CES has been held in Las Vegas since the beginning of time (actually since 1978 and it started in Chicago way back in 1967) and over those years, many a tech trend has come and gone. Remember the year of IOT (that’s every year since 2013, apparently)? TVs, audio players, robots and blinking lights are always a mainstay, but in the past few years, something else has been creeping into the hallowed halls of the Las Vegas Convention Center: cars.
It’s not like CES was always devoid of vehicles. Audi’s had a booth in the North Hall since 2011. It was surrounded by aftermarket stereo and speaker booths that have been around for decades. Brands like Alpine, Cerwin Vega, Pioneer, Bazzoka (remember Bazooka Bass tubes?) filled that hall with custom BMWs, Jeeps, Minivans and an inner-ear destroying amount of bass. But then cars started getting smarter.
Like all things car-related, it took time. Automakers typically take about five years to conceive of and introduce a new car. Way back in 2012 when social media was fun, smartphones were exciting, and in-vehicle tech was an afterthought for the average person, Audi was showing off concept cars in its heaven-inspired glowing white booth. Audi’s shrine to cars didn’t seem like it fit in with everything else at CES, but it was great fun to look at and explore. But times change.
Cruise control evolved into adaptive cruise control. Lane-keep warnings were overtaken by lane-keep assist systems. The smartphone in your pocket migrated to the dashboard. The electric car became something that regular people actually wanted to buy. Plus, the catch-all phrase of all catch-all phrases appeared, “mobility.”
At CES, automakers saw an opportunity to highlight the tech in their vehicles. To show journalists, analysts, and buyers for big electronics stores that a car is more than four tires and a steering wheel. Plus, why stare at a 100-inch TV when you could wander outside and sign up to drive a BMW or sit in an Audi R8?
Automakers began “showing up” to CES. Cars were shown, concepts were unveiled and the tech press started to take notice. It also meant that automotive reporters started attending the event too. They could see the newest wares from the companies they covered and check out some of the coolest vaporware in the car space. Also, a few things that actually made it to market.
Then 2016 happened.
GM and Volkswagen both unveiled electric vehicles. Both would be huge for their respective companies. The Chevy Bolt went from idea to unveiling in three short years and beat the Tesla Model 3 to market as an affordable EV. It has a range of over 200 miles and with tax credits, will cost you just a hair under $30,000.
Volkswagen’s BUDD-e signaled the company’s move towards an automaker that wants to be a leader in EVs post-diesel-gate. The BUDD-e (which eventually transformed into the I.D. Buzz) was the first vehicle to be announced with the company’s modular electric drive matrix (MEB) platform.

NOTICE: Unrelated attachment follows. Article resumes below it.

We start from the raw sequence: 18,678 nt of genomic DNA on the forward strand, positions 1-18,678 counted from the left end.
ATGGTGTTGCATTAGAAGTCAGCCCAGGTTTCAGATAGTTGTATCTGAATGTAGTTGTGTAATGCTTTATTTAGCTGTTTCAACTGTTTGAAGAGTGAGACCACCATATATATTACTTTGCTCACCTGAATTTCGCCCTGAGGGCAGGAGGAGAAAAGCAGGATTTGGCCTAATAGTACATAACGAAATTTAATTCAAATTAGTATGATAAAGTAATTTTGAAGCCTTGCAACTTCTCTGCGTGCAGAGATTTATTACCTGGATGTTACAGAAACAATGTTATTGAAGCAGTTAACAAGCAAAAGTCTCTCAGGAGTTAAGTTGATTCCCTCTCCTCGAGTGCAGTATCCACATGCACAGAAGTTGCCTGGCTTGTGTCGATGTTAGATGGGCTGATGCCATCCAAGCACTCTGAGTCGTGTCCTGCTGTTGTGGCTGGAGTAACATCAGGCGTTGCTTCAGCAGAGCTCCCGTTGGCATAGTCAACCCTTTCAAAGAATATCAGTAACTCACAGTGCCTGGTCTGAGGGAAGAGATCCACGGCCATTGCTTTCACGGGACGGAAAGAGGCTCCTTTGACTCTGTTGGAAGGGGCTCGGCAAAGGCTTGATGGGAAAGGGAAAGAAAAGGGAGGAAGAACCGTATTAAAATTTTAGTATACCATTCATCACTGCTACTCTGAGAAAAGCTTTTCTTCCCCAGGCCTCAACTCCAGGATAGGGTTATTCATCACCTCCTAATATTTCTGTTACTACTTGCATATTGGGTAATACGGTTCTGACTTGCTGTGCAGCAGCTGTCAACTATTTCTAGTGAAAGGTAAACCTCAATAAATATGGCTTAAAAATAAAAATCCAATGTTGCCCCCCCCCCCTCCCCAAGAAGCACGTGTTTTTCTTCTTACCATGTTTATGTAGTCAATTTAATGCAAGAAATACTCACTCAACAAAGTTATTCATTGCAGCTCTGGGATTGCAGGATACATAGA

Since that announcement, VW has aggressively pursued electric vehicles with an entire I.D. lineup coming in the next few years based on the MEB platform unveiled at CES.
Both of these vehicles could’ve been announced at the LA or Detroit auto shows (that bookend CES). A traditional launch at a traditional event. Instead, GM and Volkswagen decided to take the wraps off these cars in the desert.
It was a huge turning point, not only for CES, but also automakers. Unveiling a vehicle or concept car at the electronics event gave them access to a host of new outlets. At the Detroit show, the Bolt would have done well but would also have been buried by news of a new truck 15 minutes later. At CES it wowed attendees and won Engadget’s official Best of CES™.
Automotive startups also started using CES as a launching point and like so many tech companies have had varying results. In 2016 Faraday Future showed off a weird concept car that looked like it was designed by a 13-year-old. The following year it pulled out all the stops to unveil its FF91 electric SUV.
With its ongoing financial issues and bleeding of talent, Faraday Future is close to becoming a CES cliche: a company introducing vaporware. Maybe it’ll pull it off. But if it doesn’t, it’ll join the thousands of CES gadgets that never made it. It’s the way of CES and even cars aren’t immune.
Now it’s almost a given that automakers will show something at CES. Last year Toyota took the wraps off what can only be described as a customizable storage container that drives itself. Startup Byton unveiled a car that’s more about creating an enjoyable passenger experience than anything else. Mercedes talked about its initiative to understand how people drive around the world to improve its AI system and showed us its voice-controlled MBUX infotainment system.
As an increasing amount of automakers position their vehicles as more than just dumb four-wheeled machines, the CES “auto show” will grow. We’ve accepted that the automobile — whether it be an entry-level small car with an innovative infotainment system or a top of the line electric sedan that can smoke most supercars off the line — is a gadget. Now we just have to accept that CES is an auto show that’s also home to a bunch of giant TVs.